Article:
He becomes aware, for the first time in his life, of the beauty of flowers. He remembers harbouring a near-hatred of them as an adolescent. It seemed absurd that anyone should take joy in something so small and so temporary when there were surely greater, more permanent things on which to pin ambitions. He himself wanted glory and intensity. To be detained by a flower was a symbol of a dangerous resignation. Now he is beginning to get the point. The love of flowers is a consequence of modesty and an accommodation with disappointment. Some things need to go permanently wrong before we can start to admire the stem of a rose or the petals of a bluebell. But once we realize that the larger dreams are always compromised in some way, with what gratitude we may turn to these miniscule islands of serene perfection and delight.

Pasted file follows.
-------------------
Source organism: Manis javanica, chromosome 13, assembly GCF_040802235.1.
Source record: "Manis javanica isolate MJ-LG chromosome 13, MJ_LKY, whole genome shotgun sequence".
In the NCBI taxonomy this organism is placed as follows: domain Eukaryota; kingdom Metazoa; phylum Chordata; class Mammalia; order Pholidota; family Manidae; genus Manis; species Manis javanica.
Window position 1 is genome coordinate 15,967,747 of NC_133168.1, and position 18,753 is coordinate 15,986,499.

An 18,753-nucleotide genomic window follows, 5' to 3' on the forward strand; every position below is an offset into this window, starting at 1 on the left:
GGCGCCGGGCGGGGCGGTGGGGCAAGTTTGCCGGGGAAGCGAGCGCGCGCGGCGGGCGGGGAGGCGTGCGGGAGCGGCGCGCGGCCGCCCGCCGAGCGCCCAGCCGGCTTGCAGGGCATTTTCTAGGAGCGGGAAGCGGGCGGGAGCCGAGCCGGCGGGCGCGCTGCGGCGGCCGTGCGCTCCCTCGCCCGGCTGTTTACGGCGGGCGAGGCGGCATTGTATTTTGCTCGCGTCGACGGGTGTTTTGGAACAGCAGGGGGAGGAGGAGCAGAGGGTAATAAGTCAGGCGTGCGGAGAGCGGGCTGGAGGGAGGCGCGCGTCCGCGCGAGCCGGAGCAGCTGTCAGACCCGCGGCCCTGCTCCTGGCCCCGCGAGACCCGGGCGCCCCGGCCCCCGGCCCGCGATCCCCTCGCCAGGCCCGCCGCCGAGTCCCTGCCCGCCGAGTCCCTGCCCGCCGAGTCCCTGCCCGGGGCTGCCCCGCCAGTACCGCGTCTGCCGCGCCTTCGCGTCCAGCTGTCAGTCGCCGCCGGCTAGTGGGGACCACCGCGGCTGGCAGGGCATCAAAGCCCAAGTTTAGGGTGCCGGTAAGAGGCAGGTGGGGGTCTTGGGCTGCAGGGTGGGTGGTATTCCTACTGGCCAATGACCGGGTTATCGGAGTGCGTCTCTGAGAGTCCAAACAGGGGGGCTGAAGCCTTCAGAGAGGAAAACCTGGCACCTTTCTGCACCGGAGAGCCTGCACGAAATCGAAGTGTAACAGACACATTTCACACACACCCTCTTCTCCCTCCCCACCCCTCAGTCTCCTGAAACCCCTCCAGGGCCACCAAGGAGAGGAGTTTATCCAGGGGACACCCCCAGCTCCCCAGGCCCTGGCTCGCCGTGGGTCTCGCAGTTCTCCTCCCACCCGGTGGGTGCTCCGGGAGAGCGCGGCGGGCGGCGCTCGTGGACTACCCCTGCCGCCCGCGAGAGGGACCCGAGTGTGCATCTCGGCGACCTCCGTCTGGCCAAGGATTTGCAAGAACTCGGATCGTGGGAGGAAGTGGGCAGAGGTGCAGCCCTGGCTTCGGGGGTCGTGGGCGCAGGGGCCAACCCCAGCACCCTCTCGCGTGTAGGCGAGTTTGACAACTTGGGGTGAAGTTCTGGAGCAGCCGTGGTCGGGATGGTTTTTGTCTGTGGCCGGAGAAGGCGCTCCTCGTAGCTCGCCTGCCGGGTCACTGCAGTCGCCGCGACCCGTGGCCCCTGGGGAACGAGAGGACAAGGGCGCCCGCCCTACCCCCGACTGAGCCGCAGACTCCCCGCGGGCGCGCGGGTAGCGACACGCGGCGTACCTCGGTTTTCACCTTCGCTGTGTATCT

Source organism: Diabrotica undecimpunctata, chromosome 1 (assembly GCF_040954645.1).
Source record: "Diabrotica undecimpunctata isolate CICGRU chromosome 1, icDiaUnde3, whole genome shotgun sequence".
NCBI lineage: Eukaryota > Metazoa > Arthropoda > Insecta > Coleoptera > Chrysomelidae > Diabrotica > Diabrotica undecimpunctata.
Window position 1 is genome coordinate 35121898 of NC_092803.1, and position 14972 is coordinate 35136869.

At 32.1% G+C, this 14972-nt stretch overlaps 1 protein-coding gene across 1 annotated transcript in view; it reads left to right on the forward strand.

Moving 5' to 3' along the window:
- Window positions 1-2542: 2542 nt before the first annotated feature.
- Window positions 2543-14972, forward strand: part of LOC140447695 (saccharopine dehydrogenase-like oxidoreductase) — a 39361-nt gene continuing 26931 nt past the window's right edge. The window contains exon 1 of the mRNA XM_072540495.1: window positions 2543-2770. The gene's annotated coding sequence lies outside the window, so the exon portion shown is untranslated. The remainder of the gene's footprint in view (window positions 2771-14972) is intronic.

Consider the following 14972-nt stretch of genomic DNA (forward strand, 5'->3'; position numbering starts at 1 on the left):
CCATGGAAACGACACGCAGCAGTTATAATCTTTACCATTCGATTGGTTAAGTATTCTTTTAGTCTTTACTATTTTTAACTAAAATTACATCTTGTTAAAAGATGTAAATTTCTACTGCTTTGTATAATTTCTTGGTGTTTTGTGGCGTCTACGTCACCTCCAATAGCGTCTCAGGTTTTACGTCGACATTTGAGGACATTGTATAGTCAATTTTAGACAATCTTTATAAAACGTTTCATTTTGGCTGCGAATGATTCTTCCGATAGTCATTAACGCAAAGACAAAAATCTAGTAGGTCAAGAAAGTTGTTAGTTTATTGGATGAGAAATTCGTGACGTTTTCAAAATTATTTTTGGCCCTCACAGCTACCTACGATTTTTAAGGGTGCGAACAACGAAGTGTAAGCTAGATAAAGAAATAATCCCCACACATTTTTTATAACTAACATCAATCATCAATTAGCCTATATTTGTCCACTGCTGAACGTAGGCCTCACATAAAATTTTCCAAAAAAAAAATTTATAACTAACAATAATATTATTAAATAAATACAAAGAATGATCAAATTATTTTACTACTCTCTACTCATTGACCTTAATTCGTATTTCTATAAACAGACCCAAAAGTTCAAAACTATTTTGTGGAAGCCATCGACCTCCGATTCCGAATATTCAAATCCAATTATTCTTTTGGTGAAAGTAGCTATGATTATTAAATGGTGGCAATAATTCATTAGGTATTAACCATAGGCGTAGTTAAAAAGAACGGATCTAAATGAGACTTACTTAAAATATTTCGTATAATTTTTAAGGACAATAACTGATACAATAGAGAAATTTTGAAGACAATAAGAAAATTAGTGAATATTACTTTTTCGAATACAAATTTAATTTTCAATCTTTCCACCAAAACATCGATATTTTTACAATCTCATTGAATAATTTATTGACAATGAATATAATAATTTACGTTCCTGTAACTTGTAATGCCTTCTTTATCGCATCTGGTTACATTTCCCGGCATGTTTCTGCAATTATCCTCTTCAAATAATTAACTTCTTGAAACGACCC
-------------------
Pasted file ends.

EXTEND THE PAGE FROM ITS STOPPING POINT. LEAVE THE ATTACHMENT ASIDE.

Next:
~Alain de Botton, The Course of Love
Saturday, July 23, 2016
This week I finished reading Alain de Botton's The Course of Love, which is a book I'd suggest everybody read, which I might come back to later. For now though, I liked this little reference to the beauty of flowers. I quoted some of it on instagram, which perhaps needed a little more context, but here it is.